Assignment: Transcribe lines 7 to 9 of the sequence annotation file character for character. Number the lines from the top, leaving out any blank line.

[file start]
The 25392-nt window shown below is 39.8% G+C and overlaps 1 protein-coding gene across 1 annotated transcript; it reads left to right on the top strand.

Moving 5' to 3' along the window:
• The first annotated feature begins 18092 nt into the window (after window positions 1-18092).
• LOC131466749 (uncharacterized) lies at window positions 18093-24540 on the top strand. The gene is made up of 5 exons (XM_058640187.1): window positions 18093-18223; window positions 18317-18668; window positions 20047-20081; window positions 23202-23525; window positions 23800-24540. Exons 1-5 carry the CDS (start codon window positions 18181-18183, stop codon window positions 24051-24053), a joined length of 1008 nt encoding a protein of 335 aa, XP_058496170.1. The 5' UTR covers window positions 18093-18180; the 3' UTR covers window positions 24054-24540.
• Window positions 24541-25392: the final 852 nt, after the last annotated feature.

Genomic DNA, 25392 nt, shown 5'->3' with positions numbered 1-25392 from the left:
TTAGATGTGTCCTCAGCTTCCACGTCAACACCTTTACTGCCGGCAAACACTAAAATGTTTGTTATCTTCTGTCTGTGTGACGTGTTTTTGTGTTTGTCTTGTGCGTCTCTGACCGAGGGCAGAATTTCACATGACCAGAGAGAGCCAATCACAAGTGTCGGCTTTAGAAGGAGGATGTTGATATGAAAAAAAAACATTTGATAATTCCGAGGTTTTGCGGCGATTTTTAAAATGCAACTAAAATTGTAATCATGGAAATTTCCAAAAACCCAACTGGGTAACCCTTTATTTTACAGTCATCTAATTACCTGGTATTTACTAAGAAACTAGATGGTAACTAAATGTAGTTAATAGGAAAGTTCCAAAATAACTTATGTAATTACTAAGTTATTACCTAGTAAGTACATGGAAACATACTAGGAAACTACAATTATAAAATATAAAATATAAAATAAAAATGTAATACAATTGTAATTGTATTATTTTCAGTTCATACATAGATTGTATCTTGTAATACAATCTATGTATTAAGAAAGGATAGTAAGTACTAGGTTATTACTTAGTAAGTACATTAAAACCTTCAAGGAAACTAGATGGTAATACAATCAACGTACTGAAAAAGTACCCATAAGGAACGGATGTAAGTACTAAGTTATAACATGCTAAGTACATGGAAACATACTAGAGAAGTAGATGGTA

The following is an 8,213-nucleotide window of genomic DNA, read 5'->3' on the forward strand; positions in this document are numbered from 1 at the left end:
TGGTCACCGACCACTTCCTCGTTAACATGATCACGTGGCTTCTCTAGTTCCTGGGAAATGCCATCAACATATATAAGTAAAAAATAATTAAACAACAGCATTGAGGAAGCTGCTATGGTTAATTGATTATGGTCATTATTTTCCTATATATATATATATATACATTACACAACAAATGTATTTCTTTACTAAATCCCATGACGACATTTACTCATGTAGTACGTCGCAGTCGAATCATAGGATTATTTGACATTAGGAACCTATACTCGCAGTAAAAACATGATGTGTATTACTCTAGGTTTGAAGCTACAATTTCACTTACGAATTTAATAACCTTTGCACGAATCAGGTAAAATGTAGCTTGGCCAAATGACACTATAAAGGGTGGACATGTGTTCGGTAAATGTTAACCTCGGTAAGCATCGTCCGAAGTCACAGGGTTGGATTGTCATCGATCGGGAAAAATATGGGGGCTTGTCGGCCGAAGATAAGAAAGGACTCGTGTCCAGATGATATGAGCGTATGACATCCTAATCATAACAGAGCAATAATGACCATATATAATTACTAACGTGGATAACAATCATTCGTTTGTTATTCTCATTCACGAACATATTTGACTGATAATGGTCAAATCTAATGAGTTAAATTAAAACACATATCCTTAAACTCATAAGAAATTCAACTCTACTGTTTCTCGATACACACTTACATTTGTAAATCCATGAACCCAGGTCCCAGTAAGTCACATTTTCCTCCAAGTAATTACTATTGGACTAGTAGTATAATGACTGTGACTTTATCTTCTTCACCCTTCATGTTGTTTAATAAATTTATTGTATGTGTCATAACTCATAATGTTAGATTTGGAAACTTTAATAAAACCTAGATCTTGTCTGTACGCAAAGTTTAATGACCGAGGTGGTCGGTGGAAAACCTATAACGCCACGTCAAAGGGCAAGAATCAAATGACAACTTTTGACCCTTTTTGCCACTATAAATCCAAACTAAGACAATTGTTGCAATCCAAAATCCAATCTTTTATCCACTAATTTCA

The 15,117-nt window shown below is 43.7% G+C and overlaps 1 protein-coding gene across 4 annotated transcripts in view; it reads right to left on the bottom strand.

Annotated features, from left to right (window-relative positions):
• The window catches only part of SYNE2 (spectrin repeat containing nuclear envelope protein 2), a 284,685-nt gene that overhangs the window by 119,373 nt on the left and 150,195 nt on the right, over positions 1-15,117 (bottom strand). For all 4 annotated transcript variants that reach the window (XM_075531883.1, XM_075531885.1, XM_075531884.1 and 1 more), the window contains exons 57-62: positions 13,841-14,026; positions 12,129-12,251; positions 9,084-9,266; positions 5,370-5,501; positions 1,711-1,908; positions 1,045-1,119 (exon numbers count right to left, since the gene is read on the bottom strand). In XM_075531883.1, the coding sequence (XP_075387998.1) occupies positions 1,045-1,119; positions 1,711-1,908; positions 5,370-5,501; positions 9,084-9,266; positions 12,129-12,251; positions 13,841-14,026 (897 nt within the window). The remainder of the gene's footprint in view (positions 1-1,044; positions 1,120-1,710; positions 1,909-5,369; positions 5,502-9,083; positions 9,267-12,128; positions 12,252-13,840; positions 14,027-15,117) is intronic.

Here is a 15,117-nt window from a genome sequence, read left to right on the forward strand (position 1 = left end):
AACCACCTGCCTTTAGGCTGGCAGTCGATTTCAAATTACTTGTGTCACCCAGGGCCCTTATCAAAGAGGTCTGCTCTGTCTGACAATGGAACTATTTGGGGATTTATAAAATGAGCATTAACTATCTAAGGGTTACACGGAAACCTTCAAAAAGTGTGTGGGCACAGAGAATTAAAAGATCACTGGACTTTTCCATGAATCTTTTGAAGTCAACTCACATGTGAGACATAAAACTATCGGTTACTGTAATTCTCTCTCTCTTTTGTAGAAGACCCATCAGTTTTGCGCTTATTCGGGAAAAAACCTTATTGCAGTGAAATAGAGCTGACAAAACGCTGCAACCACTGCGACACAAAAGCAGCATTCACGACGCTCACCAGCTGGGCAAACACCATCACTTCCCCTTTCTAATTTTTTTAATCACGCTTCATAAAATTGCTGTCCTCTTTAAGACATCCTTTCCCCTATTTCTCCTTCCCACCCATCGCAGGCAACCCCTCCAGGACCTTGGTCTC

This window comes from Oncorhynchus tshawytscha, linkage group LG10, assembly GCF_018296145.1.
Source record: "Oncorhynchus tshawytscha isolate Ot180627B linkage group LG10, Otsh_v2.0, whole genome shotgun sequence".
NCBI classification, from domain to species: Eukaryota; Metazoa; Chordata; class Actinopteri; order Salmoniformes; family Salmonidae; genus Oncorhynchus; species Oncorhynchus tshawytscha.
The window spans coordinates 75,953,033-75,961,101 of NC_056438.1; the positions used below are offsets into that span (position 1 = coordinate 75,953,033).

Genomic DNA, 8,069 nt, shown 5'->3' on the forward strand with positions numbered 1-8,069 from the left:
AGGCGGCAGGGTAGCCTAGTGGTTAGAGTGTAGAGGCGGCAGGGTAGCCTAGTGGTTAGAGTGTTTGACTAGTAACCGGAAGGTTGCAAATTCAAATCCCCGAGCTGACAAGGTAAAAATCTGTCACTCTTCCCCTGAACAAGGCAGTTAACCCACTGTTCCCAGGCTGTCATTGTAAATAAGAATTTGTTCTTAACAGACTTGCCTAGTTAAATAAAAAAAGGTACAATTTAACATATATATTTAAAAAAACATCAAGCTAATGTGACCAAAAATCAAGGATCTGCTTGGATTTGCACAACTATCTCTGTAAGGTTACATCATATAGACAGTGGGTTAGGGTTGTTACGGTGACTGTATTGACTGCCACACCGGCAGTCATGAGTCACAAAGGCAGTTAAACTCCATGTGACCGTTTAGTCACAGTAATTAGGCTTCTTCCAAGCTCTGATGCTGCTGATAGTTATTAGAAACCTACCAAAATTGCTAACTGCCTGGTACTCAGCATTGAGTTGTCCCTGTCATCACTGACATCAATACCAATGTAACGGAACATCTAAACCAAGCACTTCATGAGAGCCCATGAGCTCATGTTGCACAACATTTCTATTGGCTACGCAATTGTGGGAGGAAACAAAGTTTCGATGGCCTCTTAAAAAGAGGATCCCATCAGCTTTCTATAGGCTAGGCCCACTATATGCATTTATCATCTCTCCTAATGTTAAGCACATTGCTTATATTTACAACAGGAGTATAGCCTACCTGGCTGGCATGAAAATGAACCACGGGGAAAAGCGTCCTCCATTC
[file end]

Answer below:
TTAGATGTGTCCTCAGCTTCCACGTCAACACCTTTACTGCCGGCAAACACTAAAATGTTTGTTATCTTCTGTCTGTGTGACGTGTTTTTGTGTTTGTCTTGTGCGTCTCTGACCGAGGGCAGAATTTCACATGACCAGAGAGAGCCAATCACAAGTGTCGGCTTTAGAAGGAGGATGTTGATATGAAAAAAAAACATTTGATAATTCCGAGGTTTTGCGGCGATTTTTAAAATGCAACTAAAATTGTAATCATGGAAATTTCCAAAAACCCAACTGGGTAACCCTTTATTTTACAGTCATCTAATTACCTGGTATTTACTAAGAAACTAGATGGTAACTAAATGTAGTTAATAGGAAAGTTCCAAAATAACTTATGTAATTACTAAGTTATTACCTAGTAAGTACATGGAAACATACTAGGAAACTACAATTATAAAATATAAAATATAAAATAAAAATGTAATACAATTGTAATTGTATTATTTTCAGTTCATACATAGATTGTATCTTGTAATACAATCTATGTATTAAGAAAGGATAGTAAGTACTAGGTTATTACTTAGTAAGTACATTAAAACCTTCAAGGAAACTAGATGGTAATACAATCAACGTACTGAAAAAGTACCCATAAGGAACGGATGTAAGTACTAAGTTATAACATGCTAAGTACATGGAAACATACTAGAGAAGTAGATGGTA

The following is an 8,213-nucleotide window of genomic DNA, read 5'->3' on the forward strand; positions in this document are numbered from 1 at the left end:
TGGTCACCGACCACTTCCTCGTTAACATGATCACGTGGCTTCTCTAGTTCCTGGGAAATGCCATCAACATATATAAGTAAAAAATAATTAAACAACAGCATTGAGGAAGCTGCTATGGTTAATTGATTATGGTCATTATTTTCCTATATATATATATATATACATTACACAACAAATGTATTTCTTTACTAAATCCCATGACGACATTTACTCATGTAGTACGTCGCAGTCGAATCATAGGATTATTTGACATTAGGAACCTATACTCGCAGTAAAAACATGATGTGTATTACTCTAGGTTTGAAGCTACAATTTCACTTACGAATTTAATAACCTTTGCACGAATCAGGTAAAATGTAGCTTGGCCAAATGACACTATAAAGGGTGGACATGTGTTCGGTAAATGTTAACCTCGGTAAGCATCGTCCGAAGTCACAGGGTTGGATTGTCATCGATCGGGAAAAATATGGGGGCTTGTCGGCCGAAGATAAGAAAGGACTCGTGTCCAGATGATATGAGCGTATGACATCCTAATCATAACAGAGCAATAATGACCATATATAATTACTAACGTGGATAACAATCATTCGTTTGTTATTCTCATTCACGAACATATTTGACTGATAATGGTCAAATCTAATGAGTTAAATTAAAACACATATCCTTAAACTCATAAGAAATTCAACTCTACTGTTTCTCGATACACACTTACATTTGTAAATCCATGAACCCAGGTCCCAGTAAGTCACATTTTCCTCCAAGTAATTACTATTGGACTAGTAGTATAATGACTGTGACTTTATCTTCTTCACCCTTCATGTTGTTTAATAAATTTATTGTATGTGTCATAACTCATAATGTTAGATTTGGAAACTTTAATAAAACCTAGATCTTGTCTGTACGCAAAGTTTAATGACCGAGGTGGTCGGTGGAAAACCTATAACGCCACGTCAAAGGGCAAGAATCAAATGACAACTTTTGACCCTTTTTGCCACTATAAATCCAAACTAAGACAATTGTTGCAATCCAAAATCCAATCTTTTATCCACTAATTTCA